I’d like to share my thoughts about funeral drama. Every family is different. Perhaps yours surrounded you and continue to support you in varies ways. Trust me it’s a blessing when they do. But some of us cannot think about the loss of our child without seeing the faces of those who tried to steal the day for their own purposes, therefore:

*I have given myself permission to move them out of my memory surrounding my child’s death.

*They are excluded from any thought I have about my child going forward.

*I choose to honor my child’s memory by keeping my grief pure with his name engraved on it. My tears have given me clarity over time. I will continue to shed tears as will you. I  choose to think of them as pure as rain drops, glistening rainbow colors in the sunlight with prism-like beauty. His memory deserves care and I will give it most tenderly.

I know others miss him and grieve in their own way. Bless them! I am glad they honor my son too, but they are outside the circle of my heart. Within me is the heart of a mother designed by the Creator with huge tear ducts! We can cry at a whim. We fall asleep drenched in tears, do we not? Each breathing moment our minds struggle to think about anything or anyone else especially in the beginning when grief is raw and bleeding. If you desire to move certain faces out of your memory, then do it. No one else need know. No one else around you can understand your mama heart, can they?

There is only one who truly understands. It is He who created us mamas with an enormous capacity to love! It is God, our heavenly Father. He knows all things so I assume that He, alone, understand our pain. So I talk to Him about my son all the time. I have no words, but I ask Him to write through me. If you are touched deep in your heart at what is shared here, please consider that it is the touch from God’s own heart. Our loving God understands mama grief. He is a super snuggler so fear not as you approach. He welcomes us with open arms and we can stay on His lap as long as we like and return time and time again. He offers His handkerchief to dry our tears and murmurs encouraging words that our heart understands.

There will come a day when we will cry mama tears for the last time. He has promised to dry our eyes for perhaps the last time. There will be no reason for tears of sadness because there will be no more death! Until this amazing day, we have reason to hope and bright blue words just seems to fit these beautiful promises.

Stop your crying and wipe away your tears. Everything you have done for your children will not go unrewarded.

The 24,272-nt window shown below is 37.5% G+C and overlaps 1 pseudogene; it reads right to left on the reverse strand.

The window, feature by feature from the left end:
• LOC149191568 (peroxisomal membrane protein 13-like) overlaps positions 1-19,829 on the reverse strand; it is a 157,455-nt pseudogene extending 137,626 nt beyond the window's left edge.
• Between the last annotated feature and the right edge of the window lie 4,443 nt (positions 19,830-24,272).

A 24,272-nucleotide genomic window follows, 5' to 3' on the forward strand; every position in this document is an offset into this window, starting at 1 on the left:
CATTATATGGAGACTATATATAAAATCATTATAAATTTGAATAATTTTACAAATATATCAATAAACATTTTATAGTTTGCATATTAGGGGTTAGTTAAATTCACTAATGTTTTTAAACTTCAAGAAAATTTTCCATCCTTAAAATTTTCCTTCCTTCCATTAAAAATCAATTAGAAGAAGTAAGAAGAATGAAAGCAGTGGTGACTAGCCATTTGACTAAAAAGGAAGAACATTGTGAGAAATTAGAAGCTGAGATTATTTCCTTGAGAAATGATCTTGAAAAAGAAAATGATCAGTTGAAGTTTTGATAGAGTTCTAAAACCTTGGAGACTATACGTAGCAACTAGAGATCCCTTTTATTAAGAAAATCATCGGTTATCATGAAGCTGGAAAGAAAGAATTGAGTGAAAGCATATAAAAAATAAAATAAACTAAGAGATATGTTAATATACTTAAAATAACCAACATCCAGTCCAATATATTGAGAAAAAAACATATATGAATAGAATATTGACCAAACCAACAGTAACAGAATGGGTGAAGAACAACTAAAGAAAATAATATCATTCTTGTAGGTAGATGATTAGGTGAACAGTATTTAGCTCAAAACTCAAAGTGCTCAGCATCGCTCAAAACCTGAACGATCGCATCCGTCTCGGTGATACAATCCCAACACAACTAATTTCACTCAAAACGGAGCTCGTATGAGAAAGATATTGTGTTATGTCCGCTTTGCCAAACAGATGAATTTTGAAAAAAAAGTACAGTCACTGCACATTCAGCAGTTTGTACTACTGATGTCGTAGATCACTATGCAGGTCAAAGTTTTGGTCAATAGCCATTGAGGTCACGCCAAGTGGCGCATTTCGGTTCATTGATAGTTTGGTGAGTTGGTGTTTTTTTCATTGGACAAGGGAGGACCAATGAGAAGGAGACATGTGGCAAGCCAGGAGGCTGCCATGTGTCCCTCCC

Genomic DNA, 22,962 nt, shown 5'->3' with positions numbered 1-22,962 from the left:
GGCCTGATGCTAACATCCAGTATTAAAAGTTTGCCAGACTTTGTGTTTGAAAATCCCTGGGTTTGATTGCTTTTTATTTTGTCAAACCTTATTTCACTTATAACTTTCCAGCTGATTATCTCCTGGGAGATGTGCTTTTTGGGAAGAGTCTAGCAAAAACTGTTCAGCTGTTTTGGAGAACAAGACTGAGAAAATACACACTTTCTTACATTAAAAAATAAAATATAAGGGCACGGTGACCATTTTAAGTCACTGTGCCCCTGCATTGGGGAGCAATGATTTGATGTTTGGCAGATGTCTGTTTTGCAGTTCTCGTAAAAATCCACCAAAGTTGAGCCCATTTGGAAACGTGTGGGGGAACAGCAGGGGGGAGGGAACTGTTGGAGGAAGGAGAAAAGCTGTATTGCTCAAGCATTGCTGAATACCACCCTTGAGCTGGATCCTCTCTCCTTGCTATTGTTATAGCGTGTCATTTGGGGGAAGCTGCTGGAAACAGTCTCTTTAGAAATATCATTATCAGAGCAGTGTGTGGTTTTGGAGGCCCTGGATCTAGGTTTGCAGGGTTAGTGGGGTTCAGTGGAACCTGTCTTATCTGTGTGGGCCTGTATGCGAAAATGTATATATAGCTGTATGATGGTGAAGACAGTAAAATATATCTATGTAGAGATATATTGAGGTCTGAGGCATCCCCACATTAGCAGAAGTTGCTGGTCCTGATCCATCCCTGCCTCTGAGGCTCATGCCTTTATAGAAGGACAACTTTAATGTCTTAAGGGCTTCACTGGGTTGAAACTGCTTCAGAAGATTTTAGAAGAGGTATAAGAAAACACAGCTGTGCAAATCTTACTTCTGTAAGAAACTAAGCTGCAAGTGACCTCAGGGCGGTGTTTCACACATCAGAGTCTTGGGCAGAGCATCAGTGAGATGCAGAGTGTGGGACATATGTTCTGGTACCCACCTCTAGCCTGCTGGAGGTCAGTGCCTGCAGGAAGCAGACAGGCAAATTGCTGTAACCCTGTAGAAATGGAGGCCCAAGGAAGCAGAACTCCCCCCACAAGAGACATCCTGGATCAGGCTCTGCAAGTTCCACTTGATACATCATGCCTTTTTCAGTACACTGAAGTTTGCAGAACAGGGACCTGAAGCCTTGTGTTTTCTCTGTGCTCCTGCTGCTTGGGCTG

I will bring them back from death and from the land of the enemy. You will be a part of My royal family and I will always be your God.

I will wipe away all your tears and there will be no more death, or sadness or crying or pain. The former things are forever gone.                                              

Jeremiah 31:16 & Revelation 21:2-4, paraphrased

                                                                                       

 

 

 

 

 

 

 

“The Story of the Running Father”

Therefore, there is now no condemnation for those who are in Christ Jesus.  Romans 8:1 NIV

Sherri Gragg

“Everything was quiet. I sat very still with my Bible and journal on my lap by my front window in a picture of perfect peace. But my heart was heavy with familiar grief.

I had been in church my whole life. “Amazing Grace” was as familiar to me as the lullabies my mother sang over my crib, yet somehow my image of God was less of a kind and gracious Father and more of an angry, distant judge. How could a holy God ever accept me, one so flawed?

I bowed my head and began to weep and pray with the kind of honesty that only comes when we are at the end of all our strength.

Heavenly Father,

I know the Bible says there is no condemnation for those who are in Christ Jesus, but I just can’t seem to believe it. Every time I turn to You, my first impulse is fear!  I give up. I can’t do this on my own. Will You please heal my heart?

Over the next year, God did for me what I had been utterly helpless to do on my own. He revolutionized my image of Him.

One of the stories that meant the most to me on my journey was the story many of us know by the title, The Prodigal Son, found in Luke 15:11-32. I discovered that in the Middle Eastern Church the story goes by another name: The Story of the Running Father. The difference in the title reflects important cultural knowledge that the people to whom Jesus spoke would have known.